Editorial | Greater transparency in the courts welcomed
THERE IS much in Chief Justice Bryan Sykes’ statement on Tuesday with which this newspaper agrees, including his mild upbraiding of the attorney general, Marlene Malahoo Forte – who he referred to neither by name nor title – and his reminder to the press that truth and facts are the raison d’etre of their enterprise. Not that we have ever forgotten.
However, as Justice Sykes partially conceded, in tangential fashion, the judiciary often does not help the press, or itself, in delivering on these goals, or in ensuring that the public is afforded the best possible information in which both sides share an interest. In this regard, we look forward to the chief justice’s promised “media protocol”, covering who will speak on behalf of the judiciary. The protocol ought not to be another of those judicial labyrinths – windy, slow and difficult to traverse.
At the same time, we hope that the chief justice’s pronouncement on the behaviour he expects from lawyers is not interpreted by others as an opening to a return of the old days of the excessive use of sub judice rule, which attacks transparency, limits people’s engagement with their courts and, ultimately, weakens democracy. Nothing, of course, in Justice Sykes’ past behaviour causes us to believe this is his intent, or that it is something he would tolerate.
Justice Sykes’ statement came after a trying few weeks for the judiciary, culminating in the ongoing public pummelling of three of his justices – Sonia Bertram Linton, Nicole Simmons and Evon Brown – over what this newspaper feels was a callow and constricted interpretation of the constitutional rights, which caused them to side with a primary school that sought to exclude a child with locked hair, on the basis that the hair could possibly become unhygienic. Before that was the media’s misreporting of a judge’s order regarding five men locked up for several months under state of emergency regulations. The initial reporting was that the court had held the detentions to be unconstitutional, rather than that the judge had agreed to habeas corpus hearings.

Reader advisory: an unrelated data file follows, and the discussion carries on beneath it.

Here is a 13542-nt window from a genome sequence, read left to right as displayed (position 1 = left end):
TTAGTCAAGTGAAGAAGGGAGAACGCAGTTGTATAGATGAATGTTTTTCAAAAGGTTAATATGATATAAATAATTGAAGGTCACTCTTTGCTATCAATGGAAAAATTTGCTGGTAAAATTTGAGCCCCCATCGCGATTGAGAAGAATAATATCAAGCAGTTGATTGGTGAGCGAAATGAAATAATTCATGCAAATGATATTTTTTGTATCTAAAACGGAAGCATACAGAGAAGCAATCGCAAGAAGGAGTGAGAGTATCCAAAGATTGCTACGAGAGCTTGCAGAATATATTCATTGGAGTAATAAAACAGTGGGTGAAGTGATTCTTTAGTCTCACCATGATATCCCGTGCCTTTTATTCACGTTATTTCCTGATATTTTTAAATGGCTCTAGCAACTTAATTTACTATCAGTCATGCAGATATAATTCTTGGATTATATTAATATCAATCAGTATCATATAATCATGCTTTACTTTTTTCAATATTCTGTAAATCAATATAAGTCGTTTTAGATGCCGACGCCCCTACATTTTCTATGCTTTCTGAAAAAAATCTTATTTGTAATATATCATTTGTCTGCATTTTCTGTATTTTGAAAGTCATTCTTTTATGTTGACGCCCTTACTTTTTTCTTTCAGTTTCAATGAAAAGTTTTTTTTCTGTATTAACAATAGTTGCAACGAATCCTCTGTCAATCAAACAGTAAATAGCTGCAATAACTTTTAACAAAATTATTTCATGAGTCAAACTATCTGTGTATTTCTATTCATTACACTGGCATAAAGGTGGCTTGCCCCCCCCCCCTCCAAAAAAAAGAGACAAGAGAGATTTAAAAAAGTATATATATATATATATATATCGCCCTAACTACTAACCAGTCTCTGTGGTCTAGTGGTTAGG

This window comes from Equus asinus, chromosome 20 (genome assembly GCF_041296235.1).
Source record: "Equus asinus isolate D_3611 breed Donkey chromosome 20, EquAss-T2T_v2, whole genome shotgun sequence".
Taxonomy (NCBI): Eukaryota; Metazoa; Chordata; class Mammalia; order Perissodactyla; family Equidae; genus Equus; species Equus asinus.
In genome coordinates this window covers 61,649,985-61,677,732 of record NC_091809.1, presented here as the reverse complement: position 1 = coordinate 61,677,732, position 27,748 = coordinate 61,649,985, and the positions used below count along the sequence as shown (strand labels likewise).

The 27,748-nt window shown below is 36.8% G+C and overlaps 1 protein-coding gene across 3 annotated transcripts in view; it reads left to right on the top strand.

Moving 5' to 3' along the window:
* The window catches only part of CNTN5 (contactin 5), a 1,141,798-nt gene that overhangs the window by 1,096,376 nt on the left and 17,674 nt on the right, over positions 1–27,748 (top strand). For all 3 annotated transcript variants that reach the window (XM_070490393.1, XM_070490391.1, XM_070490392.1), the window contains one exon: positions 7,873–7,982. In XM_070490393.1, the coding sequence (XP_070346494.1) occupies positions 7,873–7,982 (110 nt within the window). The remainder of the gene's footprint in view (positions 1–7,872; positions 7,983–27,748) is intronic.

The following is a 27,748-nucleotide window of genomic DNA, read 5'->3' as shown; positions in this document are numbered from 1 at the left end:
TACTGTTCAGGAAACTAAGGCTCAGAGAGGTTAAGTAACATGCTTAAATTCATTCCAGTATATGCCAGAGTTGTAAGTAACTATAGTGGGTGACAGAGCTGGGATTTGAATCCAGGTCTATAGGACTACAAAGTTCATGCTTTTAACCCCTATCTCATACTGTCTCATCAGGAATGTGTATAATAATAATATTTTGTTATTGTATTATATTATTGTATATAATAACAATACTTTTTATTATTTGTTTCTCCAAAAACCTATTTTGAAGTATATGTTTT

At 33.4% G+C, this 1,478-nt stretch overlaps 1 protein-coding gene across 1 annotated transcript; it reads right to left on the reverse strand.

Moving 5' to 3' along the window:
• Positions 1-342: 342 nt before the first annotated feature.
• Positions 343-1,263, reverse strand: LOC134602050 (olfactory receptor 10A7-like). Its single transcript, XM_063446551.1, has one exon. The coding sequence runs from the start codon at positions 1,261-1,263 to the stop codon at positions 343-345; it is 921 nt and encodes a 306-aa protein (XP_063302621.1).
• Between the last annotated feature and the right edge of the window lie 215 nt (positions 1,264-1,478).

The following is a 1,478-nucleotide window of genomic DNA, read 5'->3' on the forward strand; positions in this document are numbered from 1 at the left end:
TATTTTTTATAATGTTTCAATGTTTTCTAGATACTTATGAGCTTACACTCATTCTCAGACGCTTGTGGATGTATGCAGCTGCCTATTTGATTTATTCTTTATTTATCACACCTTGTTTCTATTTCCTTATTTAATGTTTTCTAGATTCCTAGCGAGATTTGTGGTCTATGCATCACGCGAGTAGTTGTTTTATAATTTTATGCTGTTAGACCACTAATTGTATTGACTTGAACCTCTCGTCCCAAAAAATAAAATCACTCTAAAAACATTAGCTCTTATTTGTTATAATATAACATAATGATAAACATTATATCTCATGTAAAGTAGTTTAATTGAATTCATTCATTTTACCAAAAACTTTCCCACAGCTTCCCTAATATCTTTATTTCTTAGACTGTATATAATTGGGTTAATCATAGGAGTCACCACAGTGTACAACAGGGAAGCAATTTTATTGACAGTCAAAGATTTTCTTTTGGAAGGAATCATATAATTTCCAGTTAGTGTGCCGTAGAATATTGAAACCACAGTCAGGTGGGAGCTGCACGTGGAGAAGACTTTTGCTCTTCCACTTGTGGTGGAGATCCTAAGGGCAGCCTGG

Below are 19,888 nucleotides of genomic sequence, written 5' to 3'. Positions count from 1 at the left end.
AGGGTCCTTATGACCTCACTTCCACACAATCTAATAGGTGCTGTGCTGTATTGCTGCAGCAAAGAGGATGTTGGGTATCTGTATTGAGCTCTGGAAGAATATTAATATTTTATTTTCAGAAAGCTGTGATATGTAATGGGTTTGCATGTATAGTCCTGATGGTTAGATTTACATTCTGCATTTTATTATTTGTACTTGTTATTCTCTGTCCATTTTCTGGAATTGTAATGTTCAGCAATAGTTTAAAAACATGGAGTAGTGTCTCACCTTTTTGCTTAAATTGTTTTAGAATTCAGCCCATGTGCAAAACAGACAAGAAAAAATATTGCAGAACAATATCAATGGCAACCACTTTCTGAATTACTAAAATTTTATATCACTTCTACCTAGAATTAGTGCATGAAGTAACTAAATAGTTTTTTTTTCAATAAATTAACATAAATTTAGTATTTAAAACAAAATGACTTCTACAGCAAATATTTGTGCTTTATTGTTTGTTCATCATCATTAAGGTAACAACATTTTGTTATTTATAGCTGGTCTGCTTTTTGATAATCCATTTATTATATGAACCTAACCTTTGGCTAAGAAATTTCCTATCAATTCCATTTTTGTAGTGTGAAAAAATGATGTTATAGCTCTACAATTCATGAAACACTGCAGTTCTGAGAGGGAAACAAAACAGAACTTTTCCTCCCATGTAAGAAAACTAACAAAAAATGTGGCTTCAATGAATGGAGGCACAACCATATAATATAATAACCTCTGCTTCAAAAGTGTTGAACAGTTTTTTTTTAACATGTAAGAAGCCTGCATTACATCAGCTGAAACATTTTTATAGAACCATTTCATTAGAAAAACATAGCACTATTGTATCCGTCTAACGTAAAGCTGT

Apparently, this misreporting was the basis of a broadside – subsequently walked back – by Mrs Malahoo Forte against judges, some of whom, she said in a series of tweets, put aside the law, “procedurally and sometimes substantially”, in deciding the cases.
This newspaper believes that in the absence of more, the attorney general, if she did not do so, came close to crossing the line between legitimate and principled criticism of the courts and a callous and arbitrary attack on the judiciary, which, as Justice Sykes remarked, would not have “enhance[d] confidence in legal processes”.
“Judges,” the chief justice insisted in his statement, “have been, and are committed to, deciding cases without fear, favour, malice or ill-will, based on the law, evidence, and submissions presented before the court, and not opinion, regardless of the eminence of the person from whom that opinion comes.”
Of course, the attorney general, whose office is a party to the case that triggered her criticism, was in a better position than journalists to know the facts of the court’s order. But the matter, as Justice Sykes obviously appreciates, underlines the need for a robust and responsive communications system in the courts.
Indeed, the clarification of the judge’s order by the Court Administration Division, which has a communication and information unit, was slow and late.
Not only should decisions be posted immediately upon delivery, but so, too, should summaries of these rulings, as well as verbal orders delivered in court. This would add to the transparency of the judicial system, thus limiting the possibility for misinformation, sometimes from lawyers, that might bring the judicial system, as Justice Sykes fears, into disrepute. It would also lend to his mission of making Jamaica’s judicial process “the best in the region and ... among the best in the world”.
Transparency, including deepening the judiciary’s engagement with the public – against the aloofness of the past – would help in people’s understanding of what judges do, how they do it, and why. It would also contribute to a more informed discourse, rather than threatening abuse, about which the chief justice complained, when citizens disagree with court rulings.